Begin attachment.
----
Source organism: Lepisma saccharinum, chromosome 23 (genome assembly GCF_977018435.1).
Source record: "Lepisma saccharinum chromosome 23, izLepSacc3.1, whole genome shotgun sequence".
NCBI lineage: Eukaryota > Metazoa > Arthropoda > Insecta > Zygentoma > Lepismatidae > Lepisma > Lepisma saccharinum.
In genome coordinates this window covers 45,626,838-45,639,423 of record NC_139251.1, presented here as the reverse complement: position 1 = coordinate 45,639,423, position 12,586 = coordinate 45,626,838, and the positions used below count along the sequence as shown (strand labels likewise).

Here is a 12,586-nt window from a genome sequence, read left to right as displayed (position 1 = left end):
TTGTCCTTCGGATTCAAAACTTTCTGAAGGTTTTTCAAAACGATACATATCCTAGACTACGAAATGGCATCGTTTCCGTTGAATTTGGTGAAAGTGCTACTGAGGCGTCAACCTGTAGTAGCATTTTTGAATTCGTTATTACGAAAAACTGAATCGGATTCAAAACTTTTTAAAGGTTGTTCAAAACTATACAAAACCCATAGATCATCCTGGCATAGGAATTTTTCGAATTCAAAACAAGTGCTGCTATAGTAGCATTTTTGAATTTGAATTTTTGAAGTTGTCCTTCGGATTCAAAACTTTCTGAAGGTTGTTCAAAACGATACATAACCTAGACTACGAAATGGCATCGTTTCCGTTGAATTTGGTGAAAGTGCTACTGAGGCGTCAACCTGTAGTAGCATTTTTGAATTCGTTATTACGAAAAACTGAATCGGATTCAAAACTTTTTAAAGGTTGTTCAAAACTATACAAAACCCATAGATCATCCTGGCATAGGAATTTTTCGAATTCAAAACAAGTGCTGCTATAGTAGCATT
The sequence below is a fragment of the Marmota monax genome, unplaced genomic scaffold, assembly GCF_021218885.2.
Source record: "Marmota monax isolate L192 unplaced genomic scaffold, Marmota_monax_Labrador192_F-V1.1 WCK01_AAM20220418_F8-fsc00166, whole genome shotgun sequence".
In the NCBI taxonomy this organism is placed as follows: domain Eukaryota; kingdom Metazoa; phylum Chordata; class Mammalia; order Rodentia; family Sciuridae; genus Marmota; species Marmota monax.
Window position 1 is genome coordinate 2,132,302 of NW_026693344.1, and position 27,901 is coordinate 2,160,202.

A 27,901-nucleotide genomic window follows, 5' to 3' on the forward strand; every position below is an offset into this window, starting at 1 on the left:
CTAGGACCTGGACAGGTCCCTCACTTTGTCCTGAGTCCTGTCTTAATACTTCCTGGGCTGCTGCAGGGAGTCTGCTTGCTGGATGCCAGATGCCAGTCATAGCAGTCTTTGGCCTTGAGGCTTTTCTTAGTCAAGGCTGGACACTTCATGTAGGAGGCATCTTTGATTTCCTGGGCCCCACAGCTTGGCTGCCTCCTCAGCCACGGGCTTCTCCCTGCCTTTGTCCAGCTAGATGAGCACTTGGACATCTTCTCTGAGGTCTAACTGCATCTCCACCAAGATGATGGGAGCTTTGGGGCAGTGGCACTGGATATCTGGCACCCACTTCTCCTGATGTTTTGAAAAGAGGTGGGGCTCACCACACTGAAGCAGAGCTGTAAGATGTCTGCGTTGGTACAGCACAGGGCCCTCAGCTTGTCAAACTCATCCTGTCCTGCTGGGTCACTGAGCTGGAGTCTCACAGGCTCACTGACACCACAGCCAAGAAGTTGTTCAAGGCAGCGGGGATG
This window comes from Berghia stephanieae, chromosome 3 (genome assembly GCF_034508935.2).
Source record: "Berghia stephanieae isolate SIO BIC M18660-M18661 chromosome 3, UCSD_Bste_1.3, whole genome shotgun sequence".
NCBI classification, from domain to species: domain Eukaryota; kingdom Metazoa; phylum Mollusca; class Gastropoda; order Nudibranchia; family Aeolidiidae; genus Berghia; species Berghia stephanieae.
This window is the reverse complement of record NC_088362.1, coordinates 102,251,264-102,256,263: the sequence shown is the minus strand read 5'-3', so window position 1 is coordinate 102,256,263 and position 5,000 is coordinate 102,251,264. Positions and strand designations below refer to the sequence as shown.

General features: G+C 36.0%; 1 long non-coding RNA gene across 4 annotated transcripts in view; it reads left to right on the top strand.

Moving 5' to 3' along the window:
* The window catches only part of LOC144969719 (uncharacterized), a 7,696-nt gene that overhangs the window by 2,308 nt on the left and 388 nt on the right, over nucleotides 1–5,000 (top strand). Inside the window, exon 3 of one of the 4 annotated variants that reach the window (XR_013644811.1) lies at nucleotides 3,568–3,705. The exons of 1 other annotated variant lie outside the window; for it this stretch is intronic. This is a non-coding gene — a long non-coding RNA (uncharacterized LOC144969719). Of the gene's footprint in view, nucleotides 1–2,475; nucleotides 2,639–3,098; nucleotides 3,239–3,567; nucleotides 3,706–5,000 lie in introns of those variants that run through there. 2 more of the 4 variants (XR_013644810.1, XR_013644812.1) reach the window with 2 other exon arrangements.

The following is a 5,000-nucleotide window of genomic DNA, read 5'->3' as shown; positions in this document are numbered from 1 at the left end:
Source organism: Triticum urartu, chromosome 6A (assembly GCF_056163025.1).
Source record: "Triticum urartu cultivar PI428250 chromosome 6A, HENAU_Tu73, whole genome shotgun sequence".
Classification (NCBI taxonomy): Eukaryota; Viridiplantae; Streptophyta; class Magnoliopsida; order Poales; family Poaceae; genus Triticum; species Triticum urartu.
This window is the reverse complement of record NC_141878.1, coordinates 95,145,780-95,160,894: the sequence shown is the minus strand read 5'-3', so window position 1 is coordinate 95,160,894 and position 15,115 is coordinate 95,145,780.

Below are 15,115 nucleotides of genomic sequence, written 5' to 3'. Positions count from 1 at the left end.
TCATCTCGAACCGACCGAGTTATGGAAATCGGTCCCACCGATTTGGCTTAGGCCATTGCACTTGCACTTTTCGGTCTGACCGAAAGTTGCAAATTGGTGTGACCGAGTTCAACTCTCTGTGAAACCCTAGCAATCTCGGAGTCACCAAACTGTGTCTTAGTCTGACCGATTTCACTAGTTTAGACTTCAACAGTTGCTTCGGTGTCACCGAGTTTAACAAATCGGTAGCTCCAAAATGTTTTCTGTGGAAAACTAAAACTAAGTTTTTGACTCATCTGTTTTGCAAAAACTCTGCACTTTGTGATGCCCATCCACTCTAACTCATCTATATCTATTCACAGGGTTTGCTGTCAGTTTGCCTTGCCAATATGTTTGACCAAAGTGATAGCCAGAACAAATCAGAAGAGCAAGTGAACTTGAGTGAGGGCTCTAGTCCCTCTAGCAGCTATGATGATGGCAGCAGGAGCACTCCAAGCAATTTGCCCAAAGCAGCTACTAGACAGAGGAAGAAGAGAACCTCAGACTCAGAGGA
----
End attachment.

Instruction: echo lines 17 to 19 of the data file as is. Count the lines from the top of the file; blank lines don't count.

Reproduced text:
General features: G+C 36.0%; 1 long non-coding RNA gene across 4 annotated transcripts in view; it reads left to right on the top strand.

Moving 5' to 3' along the window:
* The window catches only part of LOC144969719 (uncharacterized), a 7,696-nt gene that overhangs the window by 2,308 nt on the left and 388 nt on the right, over nucleotides 1–5,000 (top strand). Inside the window, exon 3 of one of the 4 annotated variants that reach the window (XR_013644811.1) lies at nucleotides 3,568–3,705. The exons of 1 other annotated variant lie outside the window; for it this stretch is intronic. This is a non-coding gene — a long non-coding RNA (uncharacterized LOC144969719). Of the gene's footprint in view, nucleotides 1–2,475; nucleotides 2,639–3,098; nucleotides 3,239–3,567; nucleotides 3,706–5,000 lie in introns of those variants that run through there. 2 more of the 4 variants (XR_013644810.1, XR_013644812.1) reach the window with 2 other exon arrangements.